A little over a week ago we held our annual fundraiser, Top of the Town. (Thank you to all who sponsored, attended and donated—because of you, we exceeded our fundraising goal.) What follows is a version of the remarks I gave at that event.
Originally I had planned to talk about the crisis of homelessness and affordable housing in Seattle and King County—an issue that has not only been in the local media spotlight lately, but one that is at the very heart of CHH’s mission. However, the events that have transpired in the past few weeks surrounding the Liberty Bank Building have made me realize that there is a different dialogue I want to engage in today.
On Monday, April 25, CHH held a community design charrette to solicit input from community members about the Liberty Bank project, a CHH development in the works that will create 115 new affordable apartments in the Central District. The architects presented current massing studies and other early design elements; then community members met in small groups, brainstormed their priorities, and reported back to the whole group. It was great! We got a lot of good ideas that will be incorporated into the final design of the building. It’s exciting when these events function as they are supposed to, extracting meaningful feedback from stakeholders that will make a project more useful and equitable for the immediate community. But this charrette stands in stark contrast to the design meeting we held the week before with the Land Use Review Committee (LURC). At that meeting, there was so much pent up frustration from a small number of people in the audience that CHH was unable to even make a presentation.
To understand why this happened, you need to understand the history of the Liberty Bank Building. Liberty Bank existed on the corner of 24th and Union from 1968 to 1988. It was the first African American owned and operated bank west of the Mississippi. The founders, the owners, the managers, the tellers, the borrowers and the depositors were all local residents. The bank became a hub for the Black community, a proud institutional resource for a community that has historically been excluded from the kind of banking services that White America takes for granted.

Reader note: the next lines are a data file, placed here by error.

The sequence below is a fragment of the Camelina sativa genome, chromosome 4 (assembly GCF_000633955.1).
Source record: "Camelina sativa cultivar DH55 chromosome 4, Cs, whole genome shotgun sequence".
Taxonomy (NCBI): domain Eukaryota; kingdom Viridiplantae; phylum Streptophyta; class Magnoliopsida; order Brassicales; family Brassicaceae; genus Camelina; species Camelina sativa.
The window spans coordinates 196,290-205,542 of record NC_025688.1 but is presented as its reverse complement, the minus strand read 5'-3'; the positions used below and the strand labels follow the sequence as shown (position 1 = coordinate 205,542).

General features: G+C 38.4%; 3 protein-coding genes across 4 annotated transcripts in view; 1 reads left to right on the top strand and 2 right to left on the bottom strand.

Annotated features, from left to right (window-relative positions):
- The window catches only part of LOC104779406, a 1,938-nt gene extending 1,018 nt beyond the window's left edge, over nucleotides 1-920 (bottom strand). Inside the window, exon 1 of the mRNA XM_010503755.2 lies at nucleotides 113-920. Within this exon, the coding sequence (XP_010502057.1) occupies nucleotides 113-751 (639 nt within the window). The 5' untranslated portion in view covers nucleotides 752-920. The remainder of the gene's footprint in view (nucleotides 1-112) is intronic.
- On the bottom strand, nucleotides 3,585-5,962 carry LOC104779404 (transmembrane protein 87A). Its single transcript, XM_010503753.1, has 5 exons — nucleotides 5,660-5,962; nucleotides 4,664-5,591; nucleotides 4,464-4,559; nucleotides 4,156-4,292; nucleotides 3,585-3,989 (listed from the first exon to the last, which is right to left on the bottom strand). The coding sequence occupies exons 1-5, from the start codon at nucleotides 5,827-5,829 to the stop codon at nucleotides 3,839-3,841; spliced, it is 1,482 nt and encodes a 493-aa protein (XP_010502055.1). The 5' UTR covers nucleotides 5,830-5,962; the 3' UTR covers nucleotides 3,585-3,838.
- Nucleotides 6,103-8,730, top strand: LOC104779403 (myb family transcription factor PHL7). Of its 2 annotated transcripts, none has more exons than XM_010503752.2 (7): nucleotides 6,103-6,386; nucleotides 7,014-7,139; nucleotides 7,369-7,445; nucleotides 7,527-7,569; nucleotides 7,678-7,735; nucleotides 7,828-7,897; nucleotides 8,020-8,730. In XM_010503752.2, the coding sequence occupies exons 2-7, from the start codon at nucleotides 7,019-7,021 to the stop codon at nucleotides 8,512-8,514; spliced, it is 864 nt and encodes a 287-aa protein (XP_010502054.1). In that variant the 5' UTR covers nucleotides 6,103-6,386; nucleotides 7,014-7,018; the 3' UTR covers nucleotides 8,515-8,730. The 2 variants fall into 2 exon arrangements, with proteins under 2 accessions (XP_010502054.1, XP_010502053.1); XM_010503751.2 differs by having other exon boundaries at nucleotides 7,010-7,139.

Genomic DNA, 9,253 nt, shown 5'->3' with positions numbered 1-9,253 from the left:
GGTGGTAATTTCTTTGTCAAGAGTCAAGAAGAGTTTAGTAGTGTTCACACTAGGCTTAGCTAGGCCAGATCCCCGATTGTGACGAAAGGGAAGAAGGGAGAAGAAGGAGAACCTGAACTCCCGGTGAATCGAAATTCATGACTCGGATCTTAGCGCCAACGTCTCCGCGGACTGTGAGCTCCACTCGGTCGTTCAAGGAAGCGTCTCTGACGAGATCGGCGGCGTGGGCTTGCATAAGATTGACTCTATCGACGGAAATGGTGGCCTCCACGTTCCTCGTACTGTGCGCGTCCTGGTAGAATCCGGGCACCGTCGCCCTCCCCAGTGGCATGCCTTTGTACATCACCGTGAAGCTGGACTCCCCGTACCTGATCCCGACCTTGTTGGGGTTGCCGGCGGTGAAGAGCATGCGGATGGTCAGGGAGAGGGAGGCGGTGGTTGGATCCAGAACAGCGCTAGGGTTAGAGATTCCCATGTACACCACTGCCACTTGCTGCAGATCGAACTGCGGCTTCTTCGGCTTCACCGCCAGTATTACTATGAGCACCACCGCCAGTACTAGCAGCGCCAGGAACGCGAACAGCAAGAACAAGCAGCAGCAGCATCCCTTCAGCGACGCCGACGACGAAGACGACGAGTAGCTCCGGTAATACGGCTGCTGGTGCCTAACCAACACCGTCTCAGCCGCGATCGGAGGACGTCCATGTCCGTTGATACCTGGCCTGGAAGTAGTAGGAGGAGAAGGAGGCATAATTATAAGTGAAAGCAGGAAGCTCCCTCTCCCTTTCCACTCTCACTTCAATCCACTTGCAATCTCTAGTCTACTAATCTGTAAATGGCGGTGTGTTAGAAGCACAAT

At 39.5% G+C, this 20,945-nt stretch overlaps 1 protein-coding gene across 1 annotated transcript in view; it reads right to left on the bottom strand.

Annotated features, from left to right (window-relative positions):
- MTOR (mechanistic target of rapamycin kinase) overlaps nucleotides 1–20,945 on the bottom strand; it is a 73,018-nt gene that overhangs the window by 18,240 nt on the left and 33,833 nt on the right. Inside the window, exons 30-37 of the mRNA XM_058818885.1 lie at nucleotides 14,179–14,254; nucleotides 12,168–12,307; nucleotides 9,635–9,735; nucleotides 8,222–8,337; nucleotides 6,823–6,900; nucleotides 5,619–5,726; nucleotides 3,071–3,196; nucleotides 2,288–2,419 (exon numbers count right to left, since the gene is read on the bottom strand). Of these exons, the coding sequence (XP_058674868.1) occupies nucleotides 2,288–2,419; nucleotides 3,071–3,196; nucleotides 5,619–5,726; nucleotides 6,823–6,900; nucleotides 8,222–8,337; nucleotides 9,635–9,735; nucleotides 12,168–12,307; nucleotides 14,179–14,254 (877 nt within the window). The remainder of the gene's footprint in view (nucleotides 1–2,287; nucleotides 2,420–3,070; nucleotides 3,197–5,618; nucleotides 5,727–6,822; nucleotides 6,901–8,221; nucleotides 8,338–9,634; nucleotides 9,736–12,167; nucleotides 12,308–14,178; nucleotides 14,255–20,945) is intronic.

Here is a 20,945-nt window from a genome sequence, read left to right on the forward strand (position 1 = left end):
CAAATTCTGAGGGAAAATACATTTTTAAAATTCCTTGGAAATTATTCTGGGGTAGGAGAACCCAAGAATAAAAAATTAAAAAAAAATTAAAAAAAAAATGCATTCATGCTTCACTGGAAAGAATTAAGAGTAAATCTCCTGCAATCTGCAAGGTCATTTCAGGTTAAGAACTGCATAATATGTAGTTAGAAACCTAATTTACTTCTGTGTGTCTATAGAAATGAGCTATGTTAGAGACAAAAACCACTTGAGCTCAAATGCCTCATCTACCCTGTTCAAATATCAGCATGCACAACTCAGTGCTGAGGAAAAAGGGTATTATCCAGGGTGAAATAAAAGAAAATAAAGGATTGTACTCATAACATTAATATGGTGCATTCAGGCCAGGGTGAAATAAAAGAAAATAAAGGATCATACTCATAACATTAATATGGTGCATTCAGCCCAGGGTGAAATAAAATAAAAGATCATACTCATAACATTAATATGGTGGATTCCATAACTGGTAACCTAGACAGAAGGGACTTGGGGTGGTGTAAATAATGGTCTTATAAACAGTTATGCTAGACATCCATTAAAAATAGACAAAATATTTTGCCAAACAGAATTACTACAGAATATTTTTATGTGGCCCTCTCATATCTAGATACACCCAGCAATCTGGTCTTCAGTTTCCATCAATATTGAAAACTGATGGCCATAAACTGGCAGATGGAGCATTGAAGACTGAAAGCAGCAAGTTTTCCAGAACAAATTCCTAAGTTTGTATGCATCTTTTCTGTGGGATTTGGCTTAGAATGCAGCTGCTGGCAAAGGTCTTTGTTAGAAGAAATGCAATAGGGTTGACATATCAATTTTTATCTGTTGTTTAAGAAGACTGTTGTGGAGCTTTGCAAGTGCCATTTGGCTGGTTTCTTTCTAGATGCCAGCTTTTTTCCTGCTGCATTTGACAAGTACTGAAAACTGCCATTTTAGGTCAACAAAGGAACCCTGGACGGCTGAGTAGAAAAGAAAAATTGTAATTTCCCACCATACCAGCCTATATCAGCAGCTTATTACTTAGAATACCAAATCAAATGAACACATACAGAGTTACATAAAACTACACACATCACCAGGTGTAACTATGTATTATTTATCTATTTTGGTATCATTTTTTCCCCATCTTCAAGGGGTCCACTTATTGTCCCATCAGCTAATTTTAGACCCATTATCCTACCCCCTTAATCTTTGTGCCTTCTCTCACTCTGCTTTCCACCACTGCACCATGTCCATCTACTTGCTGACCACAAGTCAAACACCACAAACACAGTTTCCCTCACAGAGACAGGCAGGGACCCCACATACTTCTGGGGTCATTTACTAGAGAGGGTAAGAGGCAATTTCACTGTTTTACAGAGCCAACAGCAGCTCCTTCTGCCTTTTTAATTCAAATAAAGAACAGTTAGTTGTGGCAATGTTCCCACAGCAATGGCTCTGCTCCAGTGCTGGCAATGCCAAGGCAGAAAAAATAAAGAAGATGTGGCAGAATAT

Sadly, as is the case with most small businesses, Liberty Bank suffered some turbulent times and was forced to go out of business. When the bank closed, people lost money. That was 28 years ago, and to this day there are lingering resentments and a sense of ownership loss.
When CHH acquired the building in 2015 it was from Key Bank, who had been operating a branch there for 22 years. Although we had significant community support, we were also met with an effort to turn the site into a historical landmark, preventing any future development on the site. Though the landmarking effort was ultimately unsuccessful, we listened closely to the community. We convened an advisory board that included two daughters of Liberty Bank founders, and worked with them to determine the most sensitive and dignified way to memorialize the history of Liberty Bank at the new development. Among other things, we’re naming the development “the Liberty Bank Building”; we are incorporating the original sign into the building; we are creating places with remembrances of the bank for people to sit and reflect on that history; and we are displaying many old photos of staff and bank history.